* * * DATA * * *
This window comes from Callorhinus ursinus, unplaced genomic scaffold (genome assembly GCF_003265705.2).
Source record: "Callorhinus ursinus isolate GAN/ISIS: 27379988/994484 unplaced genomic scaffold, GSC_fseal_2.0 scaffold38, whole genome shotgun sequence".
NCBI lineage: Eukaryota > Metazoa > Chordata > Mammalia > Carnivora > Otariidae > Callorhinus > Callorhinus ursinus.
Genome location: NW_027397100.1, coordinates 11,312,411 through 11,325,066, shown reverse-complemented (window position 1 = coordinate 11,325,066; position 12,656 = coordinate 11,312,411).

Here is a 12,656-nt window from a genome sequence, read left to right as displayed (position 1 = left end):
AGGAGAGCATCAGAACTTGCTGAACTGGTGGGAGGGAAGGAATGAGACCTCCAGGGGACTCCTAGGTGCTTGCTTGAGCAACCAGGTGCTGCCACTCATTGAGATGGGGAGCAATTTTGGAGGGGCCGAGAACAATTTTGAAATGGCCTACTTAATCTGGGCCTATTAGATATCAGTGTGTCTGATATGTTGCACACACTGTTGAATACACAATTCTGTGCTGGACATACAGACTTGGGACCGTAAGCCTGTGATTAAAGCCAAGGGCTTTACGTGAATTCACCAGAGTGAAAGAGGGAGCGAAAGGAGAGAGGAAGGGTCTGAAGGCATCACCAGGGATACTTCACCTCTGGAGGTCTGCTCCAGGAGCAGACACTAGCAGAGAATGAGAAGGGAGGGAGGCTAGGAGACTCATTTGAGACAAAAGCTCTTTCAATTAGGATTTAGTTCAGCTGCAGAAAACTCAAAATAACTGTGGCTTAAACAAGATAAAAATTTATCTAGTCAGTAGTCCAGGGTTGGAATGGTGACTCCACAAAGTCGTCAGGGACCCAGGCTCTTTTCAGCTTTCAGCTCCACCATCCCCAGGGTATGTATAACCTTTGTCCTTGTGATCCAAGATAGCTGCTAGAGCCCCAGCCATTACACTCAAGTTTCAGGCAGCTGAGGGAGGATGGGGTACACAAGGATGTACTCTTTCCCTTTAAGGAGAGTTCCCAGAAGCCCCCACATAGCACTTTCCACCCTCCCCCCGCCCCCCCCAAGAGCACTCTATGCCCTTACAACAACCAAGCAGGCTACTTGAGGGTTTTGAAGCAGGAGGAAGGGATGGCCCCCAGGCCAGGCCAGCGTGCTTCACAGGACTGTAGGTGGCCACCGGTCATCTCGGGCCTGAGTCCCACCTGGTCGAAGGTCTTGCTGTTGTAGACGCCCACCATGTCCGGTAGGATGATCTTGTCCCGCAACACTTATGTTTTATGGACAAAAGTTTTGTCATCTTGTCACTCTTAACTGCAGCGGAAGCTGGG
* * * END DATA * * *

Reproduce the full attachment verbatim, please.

This window comes from Callorhinus ursinus, unplaced genomic scaffold (genome assembly GCF_003265705.2).
Source record: "Callorhinus ursinus isolate GAN/ISIS: 27379988/994484 unplaced genomic scaffold, GSC_fseal_2.0 scaffold38, whole genome shotgun sequence".
NCBI lineage: Eukaryota > Metazoa > Chordata > Mammalia > Carnivora > Otariidae > Callorhinus > Callorhinus ursinus.
Genome location: NW_027397100.1, coordinates 11,312,411 through 11,325,066, shown reverse-complemented (window position 1 = coordinate 11,325,066; position 12,656 = coordinate 11,312,411).

Here is a 12,656-nt window from a genome sequence, read left to right as displayed (position 1 = left end):
AGGAGAGCATCAGAACTTGCTGAACTGGTGGGAGGGAAGGAATGAGACCTCCAGGGGACTCCTAGGTGCTTGCTTGAGCAACCAGGTGCTGCCACTCATTGAGATGGGGAGCAATTTTGGAGGGGCCGAGAACAATTTTGAAATGGCCTACTTAATCTGGGCCTATTAGATATCAGTGTGTCTGATATGTTGCACACACTGTTGAATACACAATTCTGTGCTGGACATACAGACTTGGGACCGTAAGCCTGTGATTAAAGCCAAGGGCTTTACGTGAATTCACCAGAGTGAAAGAGGGAGCGAAAGGAGAGAGGAAGGGTCTGAAGGCATCACCAGGGATACTTCACCTCTGGAGGTCTGCTCCAGGAGCAGACACTAGCAGAGAATGAGAAGGGAGGGAGGCTAGGAGACTCATTTGAGACAAAAGCTCTTTCAATTAGGATTTAGTTCAGCTGCAGAAAACTCAAAATAACTGTGGCTTAAACAAGATAAAAATTTATCTAGTCAGTAGTCCAGGGTTGGAATGGTGACTCCACAAAGTCGTCAGGGACCCAGGCTCTTTTCAGCTTTCAGCTCCACCATCCCCAGGGTATGTATAACCTTTGTCCTTGTGATCCAAGATAGCTGCTAGAGCCCCAGCCATTACACTCAAGTTTCAGGCAGCTGAGGGAGGATGGGGTACACAAGGATGTACTCTTTCCCTTTAAGGAGAGTTCCCAGAAGCCCCCACATAGCACTTTCCACCCTCCCCCCGCCCCCCCCAAGAGCACTCTATGCCCTTACAACAACCAAGCAGGCTACTTGAGGGTTTTGAAGCAGGAGGAAGGGATGGCCCCCAGGCCAGGCCAGCGTGCTTCACAGGACTGTAGGTGGCCACCGGTCATCTCGGGCCTGAGTCCCACCTGGTCGAAGGTCTTGCTGTTGTAGACGCCCACCATGTCCGGTAGGATGATCTTGTCCCGCAACACTTATGTTTTATGGACAAAAGTTTTGTCATCTTGTCACTCTTAACTGCAGCGGAAGCTGGG